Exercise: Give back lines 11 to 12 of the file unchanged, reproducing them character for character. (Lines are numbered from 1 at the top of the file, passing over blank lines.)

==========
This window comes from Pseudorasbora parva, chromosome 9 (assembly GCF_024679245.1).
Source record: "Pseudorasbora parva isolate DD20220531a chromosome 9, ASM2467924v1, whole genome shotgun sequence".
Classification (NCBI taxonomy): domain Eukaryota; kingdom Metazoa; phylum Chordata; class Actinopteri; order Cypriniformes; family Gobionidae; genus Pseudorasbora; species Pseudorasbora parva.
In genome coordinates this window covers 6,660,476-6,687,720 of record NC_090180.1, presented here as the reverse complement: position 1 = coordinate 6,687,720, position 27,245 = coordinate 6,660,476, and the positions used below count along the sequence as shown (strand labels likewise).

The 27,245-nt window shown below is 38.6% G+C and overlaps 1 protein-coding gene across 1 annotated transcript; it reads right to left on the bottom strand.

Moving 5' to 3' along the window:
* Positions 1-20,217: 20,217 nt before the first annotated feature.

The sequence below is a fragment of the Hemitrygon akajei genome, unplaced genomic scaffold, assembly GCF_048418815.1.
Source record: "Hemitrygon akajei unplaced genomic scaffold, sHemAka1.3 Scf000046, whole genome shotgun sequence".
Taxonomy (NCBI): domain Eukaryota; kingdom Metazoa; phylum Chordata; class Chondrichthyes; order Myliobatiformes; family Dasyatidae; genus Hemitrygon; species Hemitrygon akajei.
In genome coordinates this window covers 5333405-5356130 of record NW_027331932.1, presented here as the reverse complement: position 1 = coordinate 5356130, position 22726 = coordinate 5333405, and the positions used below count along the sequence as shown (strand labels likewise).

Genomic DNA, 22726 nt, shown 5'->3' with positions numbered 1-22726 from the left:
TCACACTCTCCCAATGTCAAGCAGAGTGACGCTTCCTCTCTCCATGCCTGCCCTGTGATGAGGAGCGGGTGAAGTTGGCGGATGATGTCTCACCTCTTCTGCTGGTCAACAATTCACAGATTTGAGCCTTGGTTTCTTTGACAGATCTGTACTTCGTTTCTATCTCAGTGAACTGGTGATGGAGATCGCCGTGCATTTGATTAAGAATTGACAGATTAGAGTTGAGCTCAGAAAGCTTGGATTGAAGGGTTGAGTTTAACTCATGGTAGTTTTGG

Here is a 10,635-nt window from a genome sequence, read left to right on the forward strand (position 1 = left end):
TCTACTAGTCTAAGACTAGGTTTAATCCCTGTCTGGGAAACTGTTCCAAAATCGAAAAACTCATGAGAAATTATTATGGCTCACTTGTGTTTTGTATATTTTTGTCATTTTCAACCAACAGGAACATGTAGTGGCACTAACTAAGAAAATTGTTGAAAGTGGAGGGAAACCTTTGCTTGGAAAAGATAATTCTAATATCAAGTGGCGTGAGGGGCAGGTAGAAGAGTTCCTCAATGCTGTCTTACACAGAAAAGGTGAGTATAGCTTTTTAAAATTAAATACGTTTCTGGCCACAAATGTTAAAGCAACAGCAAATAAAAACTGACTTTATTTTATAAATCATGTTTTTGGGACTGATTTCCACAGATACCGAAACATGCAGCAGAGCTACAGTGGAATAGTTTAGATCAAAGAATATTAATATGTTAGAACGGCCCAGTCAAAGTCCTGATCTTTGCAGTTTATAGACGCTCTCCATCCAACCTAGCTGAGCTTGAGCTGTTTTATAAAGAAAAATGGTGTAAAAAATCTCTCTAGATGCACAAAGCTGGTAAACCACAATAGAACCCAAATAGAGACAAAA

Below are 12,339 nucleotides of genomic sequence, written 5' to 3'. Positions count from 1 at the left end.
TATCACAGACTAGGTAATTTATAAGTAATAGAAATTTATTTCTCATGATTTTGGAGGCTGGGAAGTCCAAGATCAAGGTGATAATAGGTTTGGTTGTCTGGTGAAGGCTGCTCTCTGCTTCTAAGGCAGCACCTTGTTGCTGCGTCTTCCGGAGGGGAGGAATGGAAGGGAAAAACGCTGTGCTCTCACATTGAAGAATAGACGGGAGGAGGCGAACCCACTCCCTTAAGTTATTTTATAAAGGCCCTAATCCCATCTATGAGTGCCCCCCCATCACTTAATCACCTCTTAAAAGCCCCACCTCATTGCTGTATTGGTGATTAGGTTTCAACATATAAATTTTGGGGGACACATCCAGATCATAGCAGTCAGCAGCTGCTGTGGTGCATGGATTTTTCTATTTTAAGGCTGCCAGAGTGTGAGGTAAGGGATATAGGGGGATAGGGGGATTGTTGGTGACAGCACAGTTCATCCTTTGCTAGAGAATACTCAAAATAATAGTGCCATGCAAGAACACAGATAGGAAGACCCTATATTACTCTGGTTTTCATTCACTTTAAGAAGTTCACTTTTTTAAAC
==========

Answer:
In genome coordinates this window covers 5333405-5356130 of record NW_027331932.1, presented here as the reverse complement: position 1 = coordinate 5356130, position 22726 = coordinate 5333405, and the positions used below count along the sequence as shown (strand labels likewise).

Genomic DNA, 22726 nt, shown 5'->3' with positions numbered 1-22726 from the left: